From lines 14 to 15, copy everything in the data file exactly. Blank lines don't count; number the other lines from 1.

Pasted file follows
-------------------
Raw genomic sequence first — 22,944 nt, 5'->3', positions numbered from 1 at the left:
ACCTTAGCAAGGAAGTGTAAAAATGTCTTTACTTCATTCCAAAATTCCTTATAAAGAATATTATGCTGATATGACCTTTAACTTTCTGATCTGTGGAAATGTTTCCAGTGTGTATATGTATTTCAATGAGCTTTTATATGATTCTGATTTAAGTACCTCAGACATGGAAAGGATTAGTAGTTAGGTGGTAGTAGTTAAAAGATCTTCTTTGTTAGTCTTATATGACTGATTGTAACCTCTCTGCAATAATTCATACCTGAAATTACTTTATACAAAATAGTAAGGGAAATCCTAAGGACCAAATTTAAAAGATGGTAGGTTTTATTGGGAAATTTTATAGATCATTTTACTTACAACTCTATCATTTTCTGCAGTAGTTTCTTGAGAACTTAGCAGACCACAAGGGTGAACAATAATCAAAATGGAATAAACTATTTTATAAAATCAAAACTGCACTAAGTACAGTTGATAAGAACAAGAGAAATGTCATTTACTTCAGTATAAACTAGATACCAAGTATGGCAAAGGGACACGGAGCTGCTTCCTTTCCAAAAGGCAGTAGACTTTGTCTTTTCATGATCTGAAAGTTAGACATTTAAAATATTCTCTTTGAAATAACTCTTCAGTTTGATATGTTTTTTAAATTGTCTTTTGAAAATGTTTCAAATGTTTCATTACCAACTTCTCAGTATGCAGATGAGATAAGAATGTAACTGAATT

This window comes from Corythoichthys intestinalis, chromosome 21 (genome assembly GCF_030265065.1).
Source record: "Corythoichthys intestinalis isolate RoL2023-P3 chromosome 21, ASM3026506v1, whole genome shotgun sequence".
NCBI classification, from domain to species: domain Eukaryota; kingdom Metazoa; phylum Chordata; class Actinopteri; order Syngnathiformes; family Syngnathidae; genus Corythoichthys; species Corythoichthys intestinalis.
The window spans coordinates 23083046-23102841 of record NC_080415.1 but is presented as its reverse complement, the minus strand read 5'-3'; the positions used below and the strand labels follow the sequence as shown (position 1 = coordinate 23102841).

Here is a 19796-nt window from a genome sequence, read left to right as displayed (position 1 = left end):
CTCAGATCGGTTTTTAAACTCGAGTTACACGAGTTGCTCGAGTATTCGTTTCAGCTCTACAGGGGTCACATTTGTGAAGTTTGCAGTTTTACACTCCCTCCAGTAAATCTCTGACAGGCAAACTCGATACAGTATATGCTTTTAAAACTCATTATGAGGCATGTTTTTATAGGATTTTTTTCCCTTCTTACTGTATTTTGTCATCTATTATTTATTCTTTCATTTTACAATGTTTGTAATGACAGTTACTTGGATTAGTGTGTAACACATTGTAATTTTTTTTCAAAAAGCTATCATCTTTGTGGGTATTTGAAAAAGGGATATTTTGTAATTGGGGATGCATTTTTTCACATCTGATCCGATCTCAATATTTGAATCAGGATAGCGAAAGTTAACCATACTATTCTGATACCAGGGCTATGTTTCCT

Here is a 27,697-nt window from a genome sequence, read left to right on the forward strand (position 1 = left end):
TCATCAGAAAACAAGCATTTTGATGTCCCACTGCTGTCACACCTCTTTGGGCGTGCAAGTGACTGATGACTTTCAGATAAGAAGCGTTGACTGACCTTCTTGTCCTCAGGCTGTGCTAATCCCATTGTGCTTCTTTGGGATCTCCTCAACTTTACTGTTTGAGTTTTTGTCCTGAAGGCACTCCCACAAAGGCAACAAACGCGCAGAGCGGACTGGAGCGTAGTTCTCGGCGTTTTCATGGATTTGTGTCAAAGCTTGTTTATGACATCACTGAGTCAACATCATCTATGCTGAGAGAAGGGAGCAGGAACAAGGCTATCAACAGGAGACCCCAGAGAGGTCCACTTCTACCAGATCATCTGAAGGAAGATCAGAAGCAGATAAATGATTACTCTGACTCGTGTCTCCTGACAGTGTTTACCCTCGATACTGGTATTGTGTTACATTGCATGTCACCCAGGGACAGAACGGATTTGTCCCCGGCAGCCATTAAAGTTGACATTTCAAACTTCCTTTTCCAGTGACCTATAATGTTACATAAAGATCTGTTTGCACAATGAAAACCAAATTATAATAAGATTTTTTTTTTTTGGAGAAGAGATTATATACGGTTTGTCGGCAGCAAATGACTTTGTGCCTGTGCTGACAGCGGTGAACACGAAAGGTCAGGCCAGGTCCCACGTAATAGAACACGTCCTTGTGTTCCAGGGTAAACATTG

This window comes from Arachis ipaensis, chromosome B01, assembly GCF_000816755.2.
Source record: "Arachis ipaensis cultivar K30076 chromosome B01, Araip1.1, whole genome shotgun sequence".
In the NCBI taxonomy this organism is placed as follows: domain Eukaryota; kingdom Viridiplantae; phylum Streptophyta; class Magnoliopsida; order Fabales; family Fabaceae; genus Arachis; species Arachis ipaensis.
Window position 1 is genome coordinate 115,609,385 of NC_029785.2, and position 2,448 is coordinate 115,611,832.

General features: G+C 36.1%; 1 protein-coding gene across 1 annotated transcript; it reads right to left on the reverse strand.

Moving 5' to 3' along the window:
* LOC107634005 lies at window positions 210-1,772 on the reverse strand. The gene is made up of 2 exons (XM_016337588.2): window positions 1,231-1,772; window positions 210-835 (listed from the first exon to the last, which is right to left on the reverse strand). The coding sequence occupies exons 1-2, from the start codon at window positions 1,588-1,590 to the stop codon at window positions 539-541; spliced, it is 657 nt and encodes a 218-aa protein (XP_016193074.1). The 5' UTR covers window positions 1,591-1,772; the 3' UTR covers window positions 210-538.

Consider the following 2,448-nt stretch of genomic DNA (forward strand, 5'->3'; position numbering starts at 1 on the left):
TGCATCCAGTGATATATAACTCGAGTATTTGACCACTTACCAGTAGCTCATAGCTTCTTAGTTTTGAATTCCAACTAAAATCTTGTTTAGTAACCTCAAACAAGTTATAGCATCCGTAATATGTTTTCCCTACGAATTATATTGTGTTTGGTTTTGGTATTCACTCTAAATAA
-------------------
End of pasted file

Window position 1 is genome coordinate 115,609,385 of NC_029785.2, and position 2,448 is coordinate 115,611,832.

General features: G+C 36.1%; 1 protein-coding gene across 1 annotated transcript; it reads right to left on the reverse strand.